Concussions 101 from Athletic Therapist : Marina

Concussions 101 from Athletic Therapist : Marina

 

Each year more and more children and adults are becoming involved in sports and recreational activities. Like any activity, there can be associated risks that come with playing sports. Experiencing a concussion is one risk that can occur in both impact and non-impact sports and activities. With more and more attention being place on head injuries, it’s important to understand what exactly a concussion is, how to know if you or someone you know has one, and what to do if you do.

A concussion is a brain injury and is defined as a “complex pathophysiological process affecting the brain, induced by biomechanical forces”. But, what does that exactly mean?
The brain is suspended and cushioned within the skull by spinal fluid. When an outside force, such as a body check in hockey or tackle in football, is applied to either the head, face, neck or body, the forces can transfer to the brain causing it to shake inside the skull. This movement can cause bruising inside the brain. However, it is important to note that just because you have received a hit to the head or body it does not mean you have sustained a concussion. Along with receiving an outside force, a person that has been diagnosed with a concussion will have neurological signs and symptoms. These symptoms may be immediate or delayed. It was once thought that a person had to lose consciousness to have a concussion, we now know that is no longer true.

How do you know if you, or your child has suffered a concussion?
While it is always a good idea to consult a health care professional, there are free assessment tools such as a SCAT 5 &/or Child SCAT 5 (Sport Concussion Assessment Tool) that can be found online, which may assist you with evaluating a concussion. I always recommend seeking a health professional such as a certified athletic therapist, or physician for proper diagnosis. The SCAT is designed to put the person through a series of specific tests (or “assessments”) to diagnose if a concussion has occurred. These tests include the athlete evaluating various signs and symptoms that are common with a brain injury, such as dizziness, headaches, neck pain. An athlete does not have to have every symptom to have a concussion, and it is important to state that these symptoms may not occur immediately after a hit, but can be delayed up to 24 hours. The SCAT also includes simple balance and memory tests. If you are a parent, coach, athlete or trainer who is unsure if someone has a concussion, always follow the motto: “when in doubt, sit them out”.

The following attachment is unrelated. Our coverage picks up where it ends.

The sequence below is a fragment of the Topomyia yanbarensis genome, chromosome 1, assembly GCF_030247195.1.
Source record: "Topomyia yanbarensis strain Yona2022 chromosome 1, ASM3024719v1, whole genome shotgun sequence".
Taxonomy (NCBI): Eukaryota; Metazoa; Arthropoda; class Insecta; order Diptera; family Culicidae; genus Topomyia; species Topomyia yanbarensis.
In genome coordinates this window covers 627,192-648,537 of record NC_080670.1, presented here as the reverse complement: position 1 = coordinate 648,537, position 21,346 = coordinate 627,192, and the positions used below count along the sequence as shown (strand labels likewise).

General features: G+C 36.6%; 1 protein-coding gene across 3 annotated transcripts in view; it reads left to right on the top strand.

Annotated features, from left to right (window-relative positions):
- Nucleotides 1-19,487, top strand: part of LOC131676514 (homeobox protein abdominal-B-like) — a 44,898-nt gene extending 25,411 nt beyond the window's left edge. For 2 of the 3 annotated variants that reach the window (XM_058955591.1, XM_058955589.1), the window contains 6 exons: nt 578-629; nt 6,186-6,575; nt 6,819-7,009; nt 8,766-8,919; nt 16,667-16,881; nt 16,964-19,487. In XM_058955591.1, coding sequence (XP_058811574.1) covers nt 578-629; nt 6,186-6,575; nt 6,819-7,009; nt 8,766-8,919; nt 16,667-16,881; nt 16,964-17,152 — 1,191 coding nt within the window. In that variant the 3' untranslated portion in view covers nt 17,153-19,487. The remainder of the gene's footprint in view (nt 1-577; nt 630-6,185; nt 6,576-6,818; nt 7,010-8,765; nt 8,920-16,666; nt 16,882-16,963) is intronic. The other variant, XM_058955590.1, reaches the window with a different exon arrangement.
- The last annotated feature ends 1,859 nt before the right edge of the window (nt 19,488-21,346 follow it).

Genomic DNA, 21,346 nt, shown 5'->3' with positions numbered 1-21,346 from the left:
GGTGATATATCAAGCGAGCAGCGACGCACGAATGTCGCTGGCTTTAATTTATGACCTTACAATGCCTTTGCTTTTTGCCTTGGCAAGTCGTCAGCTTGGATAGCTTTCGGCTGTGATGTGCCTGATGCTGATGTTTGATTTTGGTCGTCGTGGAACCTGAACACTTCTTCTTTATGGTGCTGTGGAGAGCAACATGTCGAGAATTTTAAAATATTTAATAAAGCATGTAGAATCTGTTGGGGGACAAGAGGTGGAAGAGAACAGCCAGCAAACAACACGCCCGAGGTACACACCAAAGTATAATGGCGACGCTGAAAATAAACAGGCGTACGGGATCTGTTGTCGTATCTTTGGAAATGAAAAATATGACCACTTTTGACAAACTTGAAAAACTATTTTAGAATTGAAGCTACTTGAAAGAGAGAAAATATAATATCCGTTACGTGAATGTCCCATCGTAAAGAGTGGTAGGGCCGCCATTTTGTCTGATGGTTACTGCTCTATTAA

What do I do if I have been diagnosed with a concussion?
If someone has been diagnosed with a concussion, the initial treatment is for rest. Rest for the brain, and rest for the body. Yes, that could include no texting, emails or watching tv. Also even staying home from school or work. While there are many advances in medicine being made every day, as of right now medicine does not have the ability to put a band-aide on the brain, so rest is the best way to begin the healing process. The SCAT 5 includes a step by step return to play protocol that should be monitored by a health care professional.

Along with rest, there are treatments such as craniosacral therapy, massage and muscle energy techniques, an Athletic Therapist can utilize to help alleviate symptoms of concussion. Soft tissue treatment for the neck is also recommended to relieve muscular tightness as this could be a contributing cause of a persistent headache. Athletic Therapists can help direct you to a physician, provide treatment, and educate you on the entire process; from injury to return to school, work and play.
It is extremely important that a concussion is fully resolved before completely returning to sports. If the brain has not completely healed before it suffers another trauma, albeit even a minor one, a person can experience what is called “second impact syndrome”. Second impact syndrome is a very rare, but extremely dangerous condition in which a second concussion occurs before a first concussion has properly healed, causing rapid and severe brain swelling and often catastrophic results. If you think you may have suffered a concussion and are unsure if you are ready to return to play, always seek the advice of a health professional.

A great way to keep our children and ourselves happy and healthy is through sports and recreational activities. While the incidence of sustaining and injury may be low, we should all be aware, educated and prepared for any of the associated risks that may be had, including a concussion

Marina White

Certified Athletic Therapist

 

Author: Global

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